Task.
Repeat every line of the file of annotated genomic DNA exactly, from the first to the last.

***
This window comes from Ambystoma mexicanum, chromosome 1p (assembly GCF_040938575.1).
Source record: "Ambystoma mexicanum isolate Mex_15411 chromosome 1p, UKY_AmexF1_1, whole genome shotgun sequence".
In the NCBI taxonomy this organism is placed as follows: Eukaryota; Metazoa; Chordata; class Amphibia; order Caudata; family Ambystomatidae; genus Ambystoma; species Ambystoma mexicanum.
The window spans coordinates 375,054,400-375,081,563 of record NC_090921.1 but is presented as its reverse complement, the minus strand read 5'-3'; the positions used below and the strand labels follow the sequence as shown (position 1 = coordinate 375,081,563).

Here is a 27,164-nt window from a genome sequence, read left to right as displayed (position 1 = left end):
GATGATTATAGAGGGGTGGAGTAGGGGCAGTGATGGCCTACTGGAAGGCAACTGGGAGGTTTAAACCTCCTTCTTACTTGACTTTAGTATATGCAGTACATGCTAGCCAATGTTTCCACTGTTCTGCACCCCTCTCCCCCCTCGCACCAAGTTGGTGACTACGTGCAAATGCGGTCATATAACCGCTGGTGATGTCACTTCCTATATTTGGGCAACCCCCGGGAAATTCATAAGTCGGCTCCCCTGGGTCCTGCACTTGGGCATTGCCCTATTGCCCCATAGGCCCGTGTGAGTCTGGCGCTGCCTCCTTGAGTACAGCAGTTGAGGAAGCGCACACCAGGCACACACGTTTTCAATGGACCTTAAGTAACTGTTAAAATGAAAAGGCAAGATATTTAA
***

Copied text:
This window comes from Ambystoma mexicanum, chromosome 1p (assembly GCF_040938575.1).
Source record: "Ambystoma mexicanum isolate Mex_15411 chromosome 1p, UKY_AmexF1_1, whole genome shotgun sequence".
In the NCBI taxonomy this organism is placed as follows: Eukaryota; Metazoa; Chordata; class Amphibia; order Caudata; family Ambystomatidae; genus Ambystoma; species Ambystoma mexicanum.
The window spans coordinates 375,054,400-375,081,563 of record NC_090921.1 but is presented as its reverse complement, the minus strand read 5'-3'; the positions used below and the strand labels follow the sequence as shown (position 1 = coordinate 375,081,563).

Here is a 27,164-nt window from a genome sequence, read left to right as displayed (position 1 = left end):
GATGATTATAGAGGGGTGGAGTAGGGGCAGTGATGGCCTACTGGAAGGCAACTGGGAGGTTTAAACCTCCTTCTTACTTGACTTTAGTATATGCAGTACATGCTAGCCAATGTTTCCACTGTTCTGCACCCCTCTCCCCCCTCGCACCAAGTTGGTGACTACGTGCAAATGCGGTCATATAACCGCTGGTGATGTCACTTCCTATATTTGGGCAACCCCCGGGAAATTCATAAGTCGGCTCCCCTGGGTCCTGCACTTGGGCATTGCCCTATTGCCCCATAGGCCCGTGTGAGTCTGGCGCTGCCTCCTTGAGTACAGCAGTTGAGGAAGCGCACACCAGGCACACACGTTTTCAATGGACCTTAAGTAACTGTTAAAATGAAAAGGCAAGATATTTAA